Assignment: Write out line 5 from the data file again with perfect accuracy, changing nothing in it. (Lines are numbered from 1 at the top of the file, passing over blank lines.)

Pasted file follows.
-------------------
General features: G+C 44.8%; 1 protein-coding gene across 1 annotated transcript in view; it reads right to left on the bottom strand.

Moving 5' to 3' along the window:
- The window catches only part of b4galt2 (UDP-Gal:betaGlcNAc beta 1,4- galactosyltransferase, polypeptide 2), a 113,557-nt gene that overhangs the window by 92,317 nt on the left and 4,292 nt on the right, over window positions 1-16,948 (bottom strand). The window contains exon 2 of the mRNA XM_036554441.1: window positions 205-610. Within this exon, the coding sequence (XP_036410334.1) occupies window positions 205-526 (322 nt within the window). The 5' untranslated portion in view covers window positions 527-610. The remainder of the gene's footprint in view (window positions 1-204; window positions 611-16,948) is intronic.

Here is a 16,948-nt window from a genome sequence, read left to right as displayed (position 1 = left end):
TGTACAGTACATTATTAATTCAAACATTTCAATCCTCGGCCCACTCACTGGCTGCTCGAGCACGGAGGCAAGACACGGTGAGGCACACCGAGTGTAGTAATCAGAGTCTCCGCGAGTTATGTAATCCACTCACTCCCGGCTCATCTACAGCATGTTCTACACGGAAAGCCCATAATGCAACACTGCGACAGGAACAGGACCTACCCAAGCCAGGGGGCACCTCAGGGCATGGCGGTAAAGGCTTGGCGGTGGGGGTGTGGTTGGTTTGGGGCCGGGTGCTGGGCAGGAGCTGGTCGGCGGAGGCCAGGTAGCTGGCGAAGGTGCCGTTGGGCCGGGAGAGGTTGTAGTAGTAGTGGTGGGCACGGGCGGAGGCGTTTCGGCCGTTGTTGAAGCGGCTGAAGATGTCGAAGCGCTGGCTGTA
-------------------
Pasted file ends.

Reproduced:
TGTACAGTACATTATTAATTCAAACATTTCAATCCTCGGCCCACTCACTGGCTGCTCGAGCACGGAGGCAAGACACGGTGAGGCACACCGAGTGTAGTAATCAGAGTCTCCGCGAGTTATGTAATCCACTCACTCCCGGCTCATCTACAGCATGTTCTACACGGAAAGCCCATAATGCAACACTGCGACAGGAACAGGACCTACCCAAGCCAGGGGGCACCTCAGGGCATGGCGGTAAAGGCTTGGCGGTGGGGGTGTGGTTGGTTTGGGGCCGGGTGCTGGGCAGGAGCTGGTCGGCGGAGGCCAGGTAGCTGGCGAAGGTGCCGTTGGGCCGGGAGAGGTTGTAGTAGTAGTGGTGGGCACGGGCGGAGGCGTTTCGGCCGTTGTTGAAGCGGCTGAAGATGTCGAAGCGCTGGCTGTA